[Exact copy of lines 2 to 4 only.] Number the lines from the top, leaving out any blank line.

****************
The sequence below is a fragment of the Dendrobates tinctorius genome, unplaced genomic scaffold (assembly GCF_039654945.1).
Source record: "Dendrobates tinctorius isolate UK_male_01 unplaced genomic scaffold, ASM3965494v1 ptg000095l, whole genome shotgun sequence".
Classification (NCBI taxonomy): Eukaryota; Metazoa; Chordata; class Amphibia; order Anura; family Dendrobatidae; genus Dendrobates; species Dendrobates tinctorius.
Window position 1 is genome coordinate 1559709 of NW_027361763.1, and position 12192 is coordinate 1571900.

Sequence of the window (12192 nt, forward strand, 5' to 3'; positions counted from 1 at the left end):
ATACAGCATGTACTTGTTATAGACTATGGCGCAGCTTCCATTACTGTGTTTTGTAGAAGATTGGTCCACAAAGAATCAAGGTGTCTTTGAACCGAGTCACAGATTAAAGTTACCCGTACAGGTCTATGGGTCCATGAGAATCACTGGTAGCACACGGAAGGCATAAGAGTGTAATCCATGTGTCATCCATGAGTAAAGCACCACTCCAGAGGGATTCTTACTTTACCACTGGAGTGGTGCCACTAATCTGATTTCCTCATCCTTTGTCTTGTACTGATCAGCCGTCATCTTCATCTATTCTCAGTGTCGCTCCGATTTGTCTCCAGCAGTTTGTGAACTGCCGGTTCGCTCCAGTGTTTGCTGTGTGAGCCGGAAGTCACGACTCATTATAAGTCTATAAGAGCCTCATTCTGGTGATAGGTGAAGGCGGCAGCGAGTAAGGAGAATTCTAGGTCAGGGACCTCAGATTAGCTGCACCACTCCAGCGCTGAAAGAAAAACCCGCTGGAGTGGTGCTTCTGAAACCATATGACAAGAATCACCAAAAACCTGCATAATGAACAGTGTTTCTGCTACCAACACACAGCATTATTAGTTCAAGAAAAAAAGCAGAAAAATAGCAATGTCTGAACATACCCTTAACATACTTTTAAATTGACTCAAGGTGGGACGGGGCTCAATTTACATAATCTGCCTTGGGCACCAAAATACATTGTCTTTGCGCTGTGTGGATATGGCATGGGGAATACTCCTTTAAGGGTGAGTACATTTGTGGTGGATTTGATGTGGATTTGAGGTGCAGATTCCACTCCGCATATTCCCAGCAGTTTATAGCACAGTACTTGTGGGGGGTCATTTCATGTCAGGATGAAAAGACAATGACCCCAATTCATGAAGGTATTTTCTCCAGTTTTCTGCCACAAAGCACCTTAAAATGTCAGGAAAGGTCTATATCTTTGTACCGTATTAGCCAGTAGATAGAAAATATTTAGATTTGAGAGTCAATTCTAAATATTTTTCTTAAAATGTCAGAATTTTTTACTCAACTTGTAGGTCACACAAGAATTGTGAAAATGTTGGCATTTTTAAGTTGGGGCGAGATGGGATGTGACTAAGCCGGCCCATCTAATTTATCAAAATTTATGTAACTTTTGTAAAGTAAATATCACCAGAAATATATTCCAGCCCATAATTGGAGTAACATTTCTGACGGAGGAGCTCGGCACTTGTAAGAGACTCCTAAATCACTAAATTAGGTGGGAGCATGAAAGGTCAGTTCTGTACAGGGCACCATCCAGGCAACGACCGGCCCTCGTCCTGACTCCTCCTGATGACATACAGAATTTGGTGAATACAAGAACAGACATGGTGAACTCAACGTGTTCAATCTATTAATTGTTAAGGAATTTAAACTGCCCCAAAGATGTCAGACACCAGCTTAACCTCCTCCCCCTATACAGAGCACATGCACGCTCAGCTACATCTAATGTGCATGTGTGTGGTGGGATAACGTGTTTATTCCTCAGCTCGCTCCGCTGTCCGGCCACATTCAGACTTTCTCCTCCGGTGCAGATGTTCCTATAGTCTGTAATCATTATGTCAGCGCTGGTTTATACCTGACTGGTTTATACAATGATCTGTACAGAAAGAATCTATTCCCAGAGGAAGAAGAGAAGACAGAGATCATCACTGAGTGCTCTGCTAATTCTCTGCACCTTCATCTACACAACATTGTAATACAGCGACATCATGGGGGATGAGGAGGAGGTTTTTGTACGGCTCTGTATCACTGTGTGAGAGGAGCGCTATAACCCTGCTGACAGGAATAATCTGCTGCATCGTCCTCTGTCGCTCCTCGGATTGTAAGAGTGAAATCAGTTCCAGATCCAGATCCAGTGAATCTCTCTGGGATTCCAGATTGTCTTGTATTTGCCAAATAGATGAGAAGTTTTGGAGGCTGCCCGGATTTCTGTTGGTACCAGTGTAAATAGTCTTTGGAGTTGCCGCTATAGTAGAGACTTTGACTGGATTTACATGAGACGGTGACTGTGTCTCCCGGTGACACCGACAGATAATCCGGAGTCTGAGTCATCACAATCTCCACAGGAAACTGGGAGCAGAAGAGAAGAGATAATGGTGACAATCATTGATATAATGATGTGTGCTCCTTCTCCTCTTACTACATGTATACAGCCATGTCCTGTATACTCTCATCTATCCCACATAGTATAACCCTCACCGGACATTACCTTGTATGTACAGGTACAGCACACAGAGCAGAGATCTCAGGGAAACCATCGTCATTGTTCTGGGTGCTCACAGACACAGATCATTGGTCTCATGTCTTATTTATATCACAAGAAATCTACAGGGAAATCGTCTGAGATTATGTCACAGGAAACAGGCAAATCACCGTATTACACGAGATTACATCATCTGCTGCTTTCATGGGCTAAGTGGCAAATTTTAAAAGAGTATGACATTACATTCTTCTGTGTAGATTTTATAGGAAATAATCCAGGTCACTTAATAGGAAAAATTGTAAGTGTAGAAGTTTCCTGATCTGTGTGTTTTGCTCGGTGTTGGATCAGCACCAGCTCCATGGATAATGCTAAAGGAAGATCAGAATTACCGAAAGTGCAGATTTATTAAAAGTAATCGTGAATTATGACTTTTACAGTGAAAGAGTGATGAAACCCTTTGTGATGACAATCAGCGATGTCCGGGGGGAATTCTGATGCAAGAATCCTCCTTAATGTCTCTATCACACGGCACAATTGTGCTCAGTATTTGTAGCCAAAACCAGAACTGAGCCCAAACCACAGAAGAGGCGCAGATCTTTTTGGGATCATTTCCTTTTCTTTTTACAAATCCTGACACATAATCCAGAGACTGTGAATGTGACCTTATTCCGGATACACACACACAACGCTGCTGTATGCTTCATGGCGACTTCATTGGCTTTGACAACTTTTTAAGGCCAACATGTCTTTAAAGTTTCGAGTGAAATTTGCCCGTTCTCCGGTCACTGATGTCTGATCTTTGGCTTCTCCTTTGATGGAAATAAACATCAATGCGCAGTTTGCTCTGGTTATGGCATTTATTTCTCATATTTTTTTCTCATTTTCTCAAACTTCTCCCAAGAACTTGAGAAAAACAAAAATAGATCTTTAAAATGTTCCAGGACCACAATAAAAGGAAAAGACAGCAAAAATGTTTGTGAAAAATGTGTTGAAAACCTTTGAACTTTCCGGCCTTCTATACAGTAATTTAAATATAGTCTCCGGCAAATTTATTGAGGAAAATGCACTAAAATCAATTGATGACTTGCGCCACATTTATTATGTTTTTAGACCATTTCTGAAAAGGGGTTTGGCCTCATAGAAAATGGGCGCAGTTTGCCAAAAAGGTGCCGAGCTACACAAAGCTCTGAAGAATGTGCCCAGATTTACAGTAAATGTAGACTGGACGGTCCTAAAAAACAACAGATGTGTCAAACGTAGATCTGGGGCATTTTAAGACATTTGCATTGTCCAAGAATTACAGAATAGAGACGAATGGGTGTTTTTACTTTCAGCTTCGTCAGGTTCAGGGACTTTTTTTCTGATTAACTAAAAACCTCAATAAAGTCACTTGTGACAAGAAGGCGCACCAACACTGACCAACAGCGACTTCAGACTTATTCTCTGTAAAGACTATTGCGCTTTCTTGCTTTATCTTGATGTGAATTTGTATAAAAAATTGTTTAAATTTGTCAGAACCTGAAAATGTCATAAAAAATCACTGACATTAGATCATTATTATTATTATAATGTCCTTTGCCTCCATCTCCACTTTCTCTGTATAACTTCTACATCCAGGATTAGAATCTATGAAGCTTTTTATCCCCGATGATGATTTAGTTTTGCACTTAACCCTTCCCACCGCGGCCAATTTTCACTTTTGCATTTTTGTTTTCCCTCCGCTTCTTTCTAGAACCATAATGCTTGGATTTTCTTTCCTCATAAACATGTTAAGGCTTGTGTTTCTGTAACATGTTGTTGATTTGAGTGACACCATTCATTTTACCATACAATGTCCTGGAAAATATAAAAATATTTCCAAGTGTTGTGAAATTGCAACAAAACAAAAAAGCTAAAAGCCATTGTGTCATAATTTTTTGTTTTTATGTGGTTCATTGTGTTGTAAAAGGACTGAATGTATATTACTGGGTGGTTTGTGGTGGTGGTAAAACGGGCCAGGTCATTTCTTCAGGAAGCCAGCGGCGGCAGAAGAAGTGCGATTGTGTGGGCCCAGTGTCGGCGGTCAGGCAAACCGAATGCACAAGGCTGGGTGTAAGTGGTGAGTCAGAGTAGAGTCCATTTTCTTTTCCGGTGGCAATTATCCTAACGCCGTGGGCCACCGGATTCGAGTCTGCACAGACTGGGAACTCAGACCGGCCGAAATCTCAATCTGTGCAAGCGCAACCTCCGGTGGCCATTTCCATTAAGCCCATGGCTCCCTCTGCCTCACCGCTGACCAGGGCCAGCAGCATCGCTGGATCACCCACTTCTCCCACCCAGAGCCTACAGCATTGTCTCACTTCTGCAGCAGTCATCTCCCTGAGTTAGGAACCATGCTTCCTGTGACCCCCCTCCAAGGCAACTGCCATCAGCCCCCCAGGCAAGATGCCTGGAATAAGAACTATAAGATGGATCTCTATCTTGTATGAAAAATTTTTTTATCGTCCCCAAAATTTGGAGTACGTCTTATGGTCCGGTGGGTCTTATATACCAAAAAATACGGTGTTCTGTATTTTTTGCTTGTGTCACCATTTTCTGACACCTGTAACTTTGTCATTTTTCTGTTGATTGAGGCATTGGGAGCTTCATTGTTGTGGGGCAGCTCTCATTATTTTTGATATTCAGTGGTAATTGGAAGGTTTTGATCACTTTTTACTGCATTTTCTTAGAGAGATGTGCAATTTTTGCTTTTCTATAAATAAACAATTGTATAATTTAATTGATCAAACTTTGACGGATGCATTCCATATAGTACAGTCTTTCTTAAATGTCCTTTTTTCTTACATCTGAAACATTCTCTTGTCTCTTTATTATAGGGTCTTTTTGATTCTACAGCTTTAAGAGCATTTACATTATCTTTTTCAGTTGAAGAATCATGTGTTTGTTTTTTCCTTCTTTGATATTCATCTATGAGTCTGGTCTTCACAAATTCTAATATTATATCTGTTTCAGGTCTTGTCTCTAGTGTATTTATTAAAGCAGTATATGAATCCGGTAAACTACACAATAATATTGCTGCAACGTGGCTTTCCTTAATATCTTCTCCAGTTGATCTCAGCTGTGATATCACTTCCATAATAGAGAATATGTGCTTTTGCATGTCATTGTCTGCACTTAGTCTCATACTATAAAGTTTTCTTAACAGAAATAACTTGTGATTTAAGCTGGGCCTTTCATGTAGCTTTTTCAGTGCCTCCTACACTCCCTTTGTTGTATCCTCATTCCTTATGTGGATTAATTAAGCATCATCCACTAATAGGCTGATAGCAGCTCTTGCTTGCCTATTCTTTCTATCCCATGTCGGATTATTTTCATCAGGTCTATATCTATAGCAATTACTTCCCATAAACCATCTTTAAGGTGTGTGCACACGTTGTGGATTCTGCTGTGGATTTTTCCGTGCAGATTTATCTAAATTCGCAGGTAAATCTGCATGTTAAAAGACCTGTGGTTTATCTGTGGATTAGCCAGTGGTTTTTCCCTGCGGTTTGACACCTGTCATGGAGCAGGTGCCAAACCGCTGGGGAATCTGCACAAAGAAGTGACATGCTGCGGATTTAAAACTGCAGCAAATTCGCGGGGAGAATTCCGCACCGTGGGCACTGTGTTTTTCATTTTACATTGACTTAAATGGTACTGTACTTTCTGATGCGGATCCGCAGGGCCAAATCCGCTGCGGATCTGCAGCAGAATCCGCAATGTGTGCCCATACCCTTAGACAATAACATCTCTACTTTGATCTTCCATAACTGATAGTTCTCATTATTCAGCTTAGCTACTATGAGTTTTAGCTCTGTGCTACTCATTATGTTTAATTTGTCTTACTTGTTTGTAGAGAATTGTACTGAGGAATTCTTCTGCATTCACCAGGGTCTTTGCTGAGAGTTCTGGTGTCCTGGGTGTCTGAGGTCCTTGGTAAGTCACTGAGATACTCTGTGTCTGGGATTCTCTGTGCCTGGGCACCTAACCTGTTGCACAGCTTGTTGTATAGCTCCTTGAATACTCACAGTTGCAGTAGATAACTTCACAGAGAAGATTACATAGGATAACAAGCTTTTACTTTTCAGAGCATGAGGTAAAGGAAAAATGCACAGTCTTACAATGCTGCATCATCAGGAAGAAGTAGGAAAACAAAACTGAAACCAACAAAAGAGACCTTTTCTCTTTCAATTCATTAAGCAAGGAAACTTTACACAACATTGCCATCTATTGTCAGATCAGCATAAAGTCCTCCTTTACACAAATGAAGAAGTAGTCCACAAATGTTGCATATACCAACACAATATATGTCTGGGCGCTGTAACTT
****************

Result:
Source record: "Dendrobates tinctorius isolate UK_male_01 unplaced genomic scaffold, ASM3965494v1 ptg000095l, whole genome shotgun sequence".
Classification (NCBI taxonomy): Eukaryota; Metazoa; Chordata; class Amphibia; order Anura; family Dendrobatidae; genus Dendrobates; species Dendrobates tinctorius.
Window position 1 is genome coordinate 1559709 of NW_027361763.1, and position 12192 is coordinate 1571900.